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  • Jo Bowyer
    replied
    Loneliness is bad for brains

    https://www.sciencenews.org/article/...-brain-changes

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  • Jo Bowyer
    replied
    Brain Signature of Depressed Mood Identified

    https://neurosciencenews.com/depress...gnature-10166/

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  • Jo Bowyer
    replied
    Lasting Effects of Early Life Stress on Genome, Gut and Brain

    https://neurosciencenews.com/stress-...t-brain-10142/

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  • Jo Bowyer
    replied
    Online program helps prevent teen depression

    https://www.sciencedaily.com/release...1102180752.htm

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  • Jo Bowyer
    replied
    Can you cure a phobia by medically rewriting the original fear memory?

    https://aeon.co/videos/can-you-cure-...30f1f-69418129

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  • Jo Bowyer
    replied
    Why the long face?

    https://aeon.co/essays/why-does-sadn...8c105-69418129



    If depression is a foul miasma wreathing the brain, elegant sadness is more like a peacock’s tail, coloured in blue-gentian and rich marine greens. Is it also universal? To this question, anthropology offers no definitive answer. Yet the condition certainly manifests itself in a suggestive array of cultures. It is the sadness to which the Japanese phrase mono no aware gestures (物の哀れ, literally ‘the beautiful sorrow of things’). It is the haunted simplicity of those musical traditions that spread from Africa into the New World as the Blues. It’s the mixture of strength, energy, pity and melancholy that Claude Lévi-Strauss found in Brazil, encapsulated in the title of his book about his travels there Tristes Tropiques (1955). It’s the insight of Vergil’s Aeneas, as he looks back over his troubled life and forward to troubles yet to some: sunt lacrimae rerum; there are tears in everything, said not mournfully nor hopelessly but as a paradoxical statement about the beauty of the world (Aeneid 1:462).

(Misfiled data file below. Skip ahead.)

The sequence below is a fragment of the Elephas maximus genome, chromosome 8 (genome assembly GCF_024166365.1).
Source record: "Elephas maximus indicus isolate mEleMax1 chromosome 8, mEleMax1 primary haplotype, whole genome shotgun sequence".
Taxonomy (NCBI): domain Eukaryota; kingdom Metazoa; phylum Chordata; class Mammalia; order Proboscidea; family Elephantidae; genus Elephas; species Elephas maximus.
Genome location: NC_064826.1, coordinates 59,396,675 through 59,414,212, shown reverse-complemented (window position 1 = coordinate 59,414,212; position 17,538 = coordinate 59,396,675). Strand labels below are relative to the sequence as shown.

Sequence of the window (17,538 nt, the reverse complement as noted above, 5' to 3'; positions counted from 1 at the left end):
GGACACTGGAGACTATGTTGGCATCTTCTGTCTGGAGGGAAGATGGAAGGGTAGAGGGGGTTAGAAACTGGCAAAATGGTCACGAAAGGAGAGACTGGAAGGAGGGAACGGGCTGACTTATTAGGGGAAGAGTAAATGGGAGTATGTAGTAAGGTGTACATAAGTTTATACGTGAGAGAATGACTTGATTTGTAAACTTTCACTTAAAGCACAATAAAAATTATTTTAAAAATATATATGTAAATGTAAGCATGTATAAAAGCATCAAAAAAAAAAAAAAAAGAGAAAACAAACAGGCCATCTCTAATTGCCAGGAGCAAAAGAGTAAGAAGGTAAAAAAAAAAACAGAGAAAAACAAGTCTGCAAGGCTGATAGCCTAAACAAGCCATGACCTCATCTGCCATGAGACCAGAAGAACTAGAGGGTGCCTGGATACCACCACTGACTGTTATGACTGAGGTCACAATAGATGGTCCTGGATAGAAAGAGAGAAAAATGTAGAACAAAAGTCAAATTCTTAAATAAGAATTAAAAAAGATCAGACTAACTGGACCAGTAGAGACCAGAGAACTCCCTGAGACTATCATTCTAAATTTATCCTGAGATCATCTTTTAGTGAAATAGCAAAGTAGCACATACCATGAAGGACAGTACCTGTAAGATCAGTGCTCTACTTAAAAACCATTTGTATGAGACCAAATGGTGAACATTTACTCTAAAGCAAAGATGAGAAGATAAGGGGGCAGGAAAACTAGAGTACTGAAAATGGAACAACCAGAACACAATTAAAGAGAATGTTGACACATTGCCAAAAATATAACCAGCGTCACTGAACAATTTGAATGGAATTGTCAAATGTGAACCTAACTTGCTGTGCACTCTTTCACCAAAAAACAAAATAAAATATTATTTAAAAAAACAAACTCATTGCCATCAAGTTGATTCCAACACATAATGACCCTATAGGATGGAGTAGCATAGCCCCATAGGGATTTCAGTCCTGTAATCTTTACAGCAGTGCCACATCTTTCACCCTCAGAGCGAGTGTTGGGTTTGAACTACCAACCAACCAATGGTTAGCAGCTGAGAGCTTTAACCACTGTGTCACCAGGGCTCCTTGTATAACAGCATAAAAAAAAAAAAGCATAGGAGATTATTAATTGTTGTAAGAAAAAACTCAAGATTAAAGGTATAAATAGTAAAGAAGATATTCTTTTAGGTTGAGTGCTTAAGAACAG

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  • Jo Bowyer
    replied
    The use and helpfulness of self-management strategies for depression: The experiences of patients

    https://journals.plos.org/plosone/ar...l.pone.0206262

    The perspectives of people are obviously subjective, and there is still a question for future research to find out e.g. to what extent the patients really used the strategies that they mentioned in an accurate way. An idea for the future could me to develop a structured depression self-management programme with the help of the results of this survey. The effectiveness of such a programme should be tested in a randomized clinical trial with a sufficient number of participants in order to determine whether the perceived helpful self-management strategies actually help in clinical practice. Next, no simple package or recipe suits every patient. Therefore, a personalized strategy selection may be needed for every patient that should be made in close collaboration of the patient and the professional.

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  • Jo Bowyer
    replied
    For the brokenhearted, grief can lead to death

    https://www.sciencedaily.com/release...1022153512.htm

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  • Jo Bowyer
    replied
    Emotions: how humans regulate them and why some people can’t

    https://theconversation.com/emotions...0people%20cant

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  • Jo Bowyer
    replied
    Normal cognitive and social development require posterior cerebellar activity

    https://elifesciences.org/articles/3...18-elife-alert

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  • Jo Bowyer
    replied
    Don’t worry about feeling sad: on the benefits of a blue period

    https://aeon.co/ideas/dont-worry-abo...d5cf7-69418129

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  • Jo Bowyer
    replied
    Should you hide negative emotions from children?

    https://theconversation.com/should-y...rom%20children

    Clearly, parents shouldn’t hide emotions or completely unleash them without limits. Instead, they should openly talk about their emotions to their child, especially about the causes of their emotions and how they are trying to deal with them.

    So the next time you feel sad, angry or frustrated and your child is watching you expressing emotion, do explain what’s going on in terms they can understand. You could be doing them a favour. It could also be good for you – children are wonderfully compassionate and will often offer some advice that will most likely put a smile on your face.

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  • Jo Bowyer
    replied
    How the loss of Native American languages affects our understanding of the natural world

    I learned a "dead" language in the 1980s, Scottish Gaelic. It has a great many words for health, crofting, fishing, the sea, and of course the weather! Local dialects from all over the UK have some wonderfully descriptive words.

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  • Jo Bowyer
    replied
    Saudade: the untranslatable word for the presence of absence

    https://aeon.co/ideas/saudade-the-un...002a3-69418129

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  • Jo Bowyer
    replied
    Gene which decreases risk of social network-related stress, increases finance-related stress risk

    https://www.sciencedaily.com/release...1007084036.htm

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